(A) Heatmap of genes down-regulated after β-catenin-1 RNAi at any timepoint (padj<0.05 and log2 fold change ≤-0.5) subjected to hierarchical clustering. Heatmap displays gene expression counts as z scores for time-points post-RNAi feeding. Red box indicates cluster shown in Fig 1B. Differential expression analysis provided in S1 Table. (B) Posterior epidermal expression of ALDH2 is β-catenin-1 dependent. FISH for ALDH2 (magenta) after control and β-catenin-1 RNAi. Left: Maximum intensity projection of ventral epidermis. Middle: Maximum intensity projection of dorsal gut. Scale bars 200μm. Right: Zoom in of tail tip indicated by yellow box showing ALDH2 expression in epidermis; ALDH2 (magenta), DAPI (gray). Scale bars 100μm. (C) Key for tSNE-plots displaying single cells. Major planarian cell types are labelled with distinct colors. (D) ALDH2 is expressed in many cell types. tSNE-plot of planarian cells colored by ALDH2 (dd_1339) gene expression (red, high; blue, low). (E) BCKHDA is expressed in posterior epidermis. Left: BCKHDA expression during homeostasis, 6 days post control and β-catenin-1 RNAi. Scale bars 200μm. Right top: tSNE-plot of planarian cells colored by BCKHDA (dd_10732) gene expression (red, high; blue, low). Right bottom: Zoom in of tail tip indicated by yellow box showing BCKHDA expression in dorsal epidermis; BCKHDA (magenta), DAPI (gray). Scale bars 100μm. (F) Posterior expression of gucy1b2 is β-catenin-1 dependent. Left: gucy1b2 expression during homeostasis, 6 days post control and β-catenin-1 RNAi. Scale bars 200μm. Right top: tSNE-plot of planarian cells colored by gucy1b2 (dd_12650) gene expression (red, high; blue, low). Right bottom: Zoom in of tail tip indicated by yellow box showing gucy1b2 expression in posterior epidermis and sub-epidermal cells; gucy1b2 (magenta), DAPI (gray). Scale bars 100μm.

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S2 Fig. Genes expressed in anterior epidermis and parenchymal cell types are up-regulated in the tail after β-catenin-1 RNAi.

(A) Heatmap of genes up-regulated after β-catenin-1 RNAi at any timepoint (padj<0.05 and log2 fold change ≥0.5) subjected to hierarchical clustering. Heatmap displays gene expression counts as z scores for time-points post RNAi feeding. Red box indicates cluster shown in Fig 2B. Differential expression analysis provided in S1 Table. (B) Key for tSNE-plots displaying single cells. Major planarian cell types are labelled with distinct colors. (C) dd_6380 is expressed in anterior epidermis. Top: tSNE-plot of planarian cells colored by dd_6380 gene expression (red, high; blue, low). Bottom: Single dorsal confocal slice showing expression of dd_6380 (magenta) in the epidermis (DAPI, gray). Scale bar 200μm. (D) dd_12049 is expressed in anterior epidermis. Top: tSNE-plot of planarian cells colored by dd_12049 gene expression (red, high; blue, low). Bottom: Single dorsal confocal slice showing expression of dd_12049 (magenta) in the epidermis (DAPI, gray). Scale bar 200μm. (E) dd_11499 is expressed in anterior epidermis. Top: tSNE-plot of planarian cells colored by dd_11499 gene expression (red, high; blue, low). Bottom: Single dorsal confocal slice showing expression of dd_11499 (magenta) in the epidermis (DAPI, gray). Scale bar 200μm. (F) dd_5811 is expressed in parenchymal cells. tSNE-plot of planarian cells colored by dd_5811 gene expression (red, high; blue, low). (G) dd_1379 is expressed in parenchymal cells. tSNE-plot of planarian cells colored by dd_1379 gene expression (red, high; blue, low). (H) trig-1 is expressed in parenchymal cells. tSNE-plot of planarian cells colored by trig-1 gene expression (red, high; blue, low). (I) trig-1 is expressed in marginal adhesive gland cells. Left: FISH for trig-1 (magenta) and mag-1 (marginal adhesive gland cells, green) in an uninjured animal. Scale bar 200μm. Right: Zoom of pre-pharyngeal region marked by yellow box. Arrows mark co-expressing cells. Scale bar 20μm.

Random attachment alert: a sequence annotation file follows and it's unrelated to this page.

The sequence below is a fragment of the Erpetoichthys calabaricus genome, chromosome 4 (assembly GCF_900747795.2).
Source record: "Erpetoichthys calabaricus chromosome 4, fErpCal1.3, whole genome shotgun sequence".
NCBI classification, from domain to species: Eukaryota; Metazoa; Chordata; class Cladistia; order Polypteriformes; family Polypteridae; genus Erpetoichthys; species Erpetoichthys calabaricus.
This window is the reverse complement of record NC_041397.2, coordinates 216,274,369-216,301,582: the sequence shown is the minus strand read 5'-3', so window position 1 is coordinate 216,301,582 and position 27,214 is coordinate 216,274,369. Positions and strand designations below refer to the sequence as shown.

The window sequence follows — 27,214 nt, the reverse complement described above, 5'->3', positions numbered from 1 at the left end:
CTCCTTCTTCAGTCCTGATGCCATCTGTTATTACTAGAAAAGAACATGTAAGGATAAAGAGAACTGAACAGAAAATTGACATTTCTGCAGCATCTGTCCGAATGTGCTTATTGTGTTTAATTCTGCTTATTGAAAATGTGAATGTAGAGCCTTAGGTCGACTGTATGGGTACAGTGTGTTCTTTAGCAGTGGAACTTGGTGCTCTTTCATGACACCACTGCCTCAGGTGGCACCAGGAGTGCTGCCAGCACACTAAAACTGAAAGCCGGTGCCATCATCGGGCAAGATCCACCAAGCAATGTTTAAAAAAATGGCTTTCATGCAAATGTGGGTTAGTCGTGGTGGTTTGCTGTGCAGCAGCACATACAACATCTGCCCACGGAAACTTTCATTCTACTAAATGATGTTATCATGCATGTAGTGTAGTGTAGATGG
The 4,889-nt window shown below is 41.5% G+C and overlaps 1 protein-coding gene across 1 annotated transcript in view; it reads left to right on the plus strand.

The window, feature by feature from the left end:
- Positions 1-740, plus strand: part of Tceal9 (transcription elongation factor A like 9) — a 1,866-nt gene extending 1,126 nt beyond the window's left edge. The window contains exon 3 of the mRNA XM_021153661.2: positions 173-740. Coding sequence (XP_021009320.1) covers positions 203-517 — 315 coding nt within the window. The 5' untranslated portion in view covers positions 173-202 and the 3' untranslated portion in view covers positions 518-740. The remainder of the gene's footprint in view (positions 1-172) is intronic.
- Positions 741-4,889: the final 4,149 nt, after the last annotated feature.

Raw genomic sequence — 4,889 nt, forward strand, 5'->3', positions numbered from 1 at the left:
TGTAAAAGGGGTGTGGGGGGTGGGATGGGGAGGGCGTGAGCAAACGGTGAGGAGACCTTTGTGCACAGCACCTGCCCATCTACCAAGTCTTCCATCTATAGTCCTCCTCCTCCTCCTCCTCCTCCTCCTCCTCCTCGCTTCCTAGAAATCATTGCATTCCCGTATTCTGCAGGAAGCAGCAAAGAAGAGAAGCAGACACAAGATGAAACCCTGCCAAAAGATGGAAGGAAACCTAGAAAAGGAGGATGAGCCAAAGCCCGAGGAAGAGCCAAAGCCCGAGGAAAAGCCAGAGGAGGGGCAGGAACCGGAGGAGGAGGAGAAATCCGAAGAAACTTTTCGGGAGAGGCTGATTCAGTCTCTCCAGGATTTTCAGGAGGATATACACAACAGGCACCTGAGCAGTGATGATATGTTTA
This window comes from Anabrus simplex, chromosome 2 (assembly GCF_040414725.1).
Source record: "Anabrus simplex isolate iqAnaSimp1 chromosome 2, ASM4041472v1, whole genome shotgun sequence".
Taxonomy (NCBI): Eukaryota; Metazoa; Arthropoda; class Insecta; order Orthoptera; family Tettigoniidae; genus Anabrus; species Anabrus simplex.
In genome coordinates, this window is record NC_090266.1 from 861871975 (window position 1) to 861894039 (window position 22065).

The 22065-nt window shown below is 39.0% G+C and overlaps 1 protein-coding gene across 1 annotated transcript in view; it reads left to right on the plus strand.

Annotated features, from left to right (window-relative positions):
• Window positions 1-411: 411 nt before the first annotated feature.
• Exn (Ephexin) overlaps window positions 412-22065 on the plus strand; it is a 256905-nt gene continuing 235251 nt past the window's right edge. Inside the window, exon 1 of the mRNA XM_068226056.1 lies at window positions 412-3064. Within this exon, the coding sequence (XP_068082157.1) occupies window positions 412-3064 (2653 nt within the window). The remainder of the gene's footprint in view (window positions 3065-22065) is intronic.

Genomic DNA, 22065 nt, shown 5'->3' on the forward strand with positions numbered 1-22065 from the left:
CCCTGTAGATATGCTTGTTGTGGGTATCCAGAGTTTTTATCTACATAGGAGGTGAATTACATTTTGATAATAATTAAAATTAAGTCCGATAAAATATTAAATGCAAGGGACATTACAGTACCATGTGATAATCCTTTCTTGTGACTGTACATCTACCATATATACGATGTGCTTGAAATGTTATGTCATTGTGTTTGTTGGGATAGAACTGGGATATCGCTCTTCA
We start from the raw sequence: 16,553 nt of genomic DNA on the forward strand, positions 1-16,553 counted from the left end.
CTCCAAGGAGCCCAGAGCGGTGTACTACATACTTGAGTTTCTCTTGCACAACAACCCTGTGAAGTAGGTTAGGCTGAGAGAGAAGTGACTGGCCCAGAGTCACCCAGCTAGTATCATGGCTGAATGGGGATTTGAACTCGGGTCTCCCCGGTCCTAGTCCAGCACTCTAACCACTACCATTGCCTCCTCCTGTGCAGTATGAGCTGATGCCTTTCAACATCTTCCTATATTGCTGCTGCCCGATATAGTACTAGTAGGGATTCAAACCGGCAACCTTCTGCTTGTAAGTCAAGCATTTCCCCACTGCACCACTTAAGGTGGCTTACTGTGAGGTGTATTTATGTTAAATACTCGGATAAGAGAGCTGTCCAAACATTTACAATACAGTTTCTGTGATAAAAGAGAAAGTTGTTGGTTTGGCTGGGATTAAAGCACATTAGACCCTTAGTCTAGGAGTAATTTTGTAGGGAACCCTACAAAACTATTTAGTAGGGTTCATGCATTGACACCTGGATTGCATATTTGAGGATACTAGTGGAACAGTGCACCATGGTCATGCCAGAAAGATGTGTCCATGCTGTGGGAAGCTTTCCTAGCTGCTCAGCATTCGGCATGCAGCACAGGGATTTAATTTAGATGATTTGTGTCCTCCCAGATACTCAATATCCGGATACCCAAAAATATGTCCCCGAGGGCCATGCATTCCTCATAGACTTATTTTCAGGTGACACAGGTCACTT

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S3 Fig. Changes in the expression of patterning genes after Wnt inhibition can occur dynamically in differentiated tissues.

(A) Experimental scheme for RNA sequencing. Animals were subjected to lethal or no irradiation, followed by one RNAi feeding and collection of tails 4 days post feeding. (B) Heatmap of 52 genes identified in Fig 1B at day 4 post RNAi feeding for indicated irradiation conditions. Heatmap displays gene expression counts as z scores. *indicates annotation by best BLAST hit. ***padj<0.05. Differential expression analysis provided in S3 Table. (C) Down-regulation of planarian sp5 and Hox genes after β-catenin-1 RNAi is irradiation insensitive. FISH for sp5, lox5a, and hox4b after control and β-catenin-1 RNAi in irradiated animals during homeostasis. Images are presented in grayscale with color inverted. (D) Heatmap of 56 genes identified in Fig 2B at day 4 post RNAi feeding for indicated irradiation conditions. Heatmap displays gene expression counts as z scores. *indicates annotation by best BLAST hit. ***padj<0.05. Differential expression analysis provided in S3 Table. (E) Posterior expansion of anterior expression domains after β-catenin-1 RNAi is irradiation insensitive. FISH for wnt2 after control and β-catenin-1 RNAi in irradiated animals during homeostasis. Arrows indicate posterior boundary of gene expression. Images are presented in grayscale with color inverted. Scale bars, 200μm.